Split Air Conditioner Install Steps

FYI- nothing I say here should encourage you not to get a qualified HVAC person in. All is at Own Risk.

These Notes assume you have figured out how to connect up a split air conditioner and want to vacuum pump out the line set (piping) ready to open the valves to fill the system with refrigerant from its lowest point, visible in this picture:

Steps in using a split ductless air-conditioner
valve core removal tool to install a new system

Examine the Core Removal Tool to see how it works.

Examine the Exhaust port. This is the lowest point on the outside compressor unit (above) to which you will connect and has a cap over it.

It has a “Schrader” valve within to retain the positive refrigerant pressure within your system when it’s running. It needs to be defeated somehow if you are to force air by sucking it  OUT of the pipes rather than keep it IN

Your job is to impose NEGATIVE pressure on this valve (a vacuum) to remove air and moisture etc.

Therefore, Ideally, this valve should be either depressed or removed as it’s going the ‘wrong way’ before vacuum pumping to free passage from vacuum pump to line-set.

Your blue extraction hose coupling from the vacuum pump may have a raised brass dimple within that could depress that valve to defeat it,
so that vapor can be drawn out of the piping… But that’s both unreliable and inefficient & 
In my experience is highly unpredictable and worse, obstructive, slowing the vacuuming process.

Compete Removal then replacement of this tiny valve is ideal.
(Have some – cheap- spares in case it’s damaged!)
but this presents the dilemma of how to do so without the system equalizing to atmospheric pressure either letting outside air back in or blowing off refrigerant when switching between tasks

Imagine having to deflate your car tire just to replace its valve.
Then you have to refill it.
Same story- But refrigerant is expensive unlike, well, air.
It’s also never Okay to release refrigerant into the atmosphere!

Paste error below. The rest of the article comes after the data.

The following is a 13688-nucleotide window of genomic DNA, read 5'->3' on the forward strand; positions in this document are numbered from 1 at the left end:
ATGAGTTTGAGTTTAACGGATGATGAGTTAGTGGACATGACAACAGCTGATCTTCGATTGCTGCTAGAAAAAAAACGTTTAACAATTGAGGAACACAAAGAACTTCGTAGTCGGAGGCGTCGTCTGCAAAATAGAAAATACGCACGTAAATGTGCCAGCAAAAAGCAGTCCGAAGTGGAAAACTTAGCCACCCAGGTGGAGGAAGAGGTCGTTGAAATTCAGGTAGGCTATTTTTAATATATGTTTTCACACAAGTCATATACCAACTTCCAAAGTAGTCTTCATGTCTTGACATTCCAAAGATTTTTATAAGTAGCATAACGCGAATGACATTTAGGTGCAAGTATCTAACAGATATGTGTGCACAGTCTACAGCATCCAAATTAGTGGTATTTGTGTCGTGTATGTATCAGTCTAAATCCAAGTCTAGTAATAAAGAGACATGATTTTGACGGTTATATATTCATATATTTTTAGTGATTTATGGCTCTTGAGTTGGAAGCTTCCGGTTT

Worse, it’s hard enough to get a decent vacuum-
a tiny leak would instantly ruin it.

This is where the “Valve Core Removal Tool” comes in, an ingenious device that keeps system pressure or vacuum during change-outs

Aside: When sold the line set likely had some pressurized dry nitrogen in it. We assume this is now all flushed and joined-up.
I made the mistake of uncorking this a few hours before joining the line-set flanges. Some air & moisture would get in : (
Join things up promptly on releasing the nitrogen to avoid as little atmospheric air and moisture as possible getting in is the way to go

Attach correct adapter to end of core valve removal tool:

In my case, 5/16” which required an included adapter.
Before attaching anything,
GENTLY depress the pin in the middle of the valve.
Ideally, nothing happens as the pressure should be about the same both sides.
But, being the low-point of the system it’s possible moisture, lubricating oil, refrigerant gas or any combination of the above can come out. Pay Attention!
You should NOT be sucking this stuff-
Venting or bleeding a tiny quality of liquid to gas is OK though. Ask yourself how it got there is this is a New System : )

Now Trial fit the Valve Removal Tool on the “exhaust” port coming from below the Low Pressure (Large) pipe side

Open the ball valve in the tool (handle along the axis of the device.
This will allow you to push the removal spindle forward through the open ball valve up to the point where it meets the Schrader valve.

Be sure the outermost screwed seal for that spindle is finger-tight: 
This withstands some pressure either way

Gently “feel” for the farthest end of the spindle engaging the Schrader valve.

GENTLY twist and probe til it engages, Never Use Force!

Gently twist counter-clockwise a quarter turn and wait

Ready your Vacuum Pump blue hose

Ideally you will have a vacuum gage and understand its correct plumbing.

Continue unscrewing 3 or 4 turns- It’s fairly obvious when the valve comes free. Another few turns to be sure

Very Gently withdraw the stem which should have a tiny rubber washer in its tip (Examined it beforehand, didn’t you?) to ‘capture’ the valve center pin..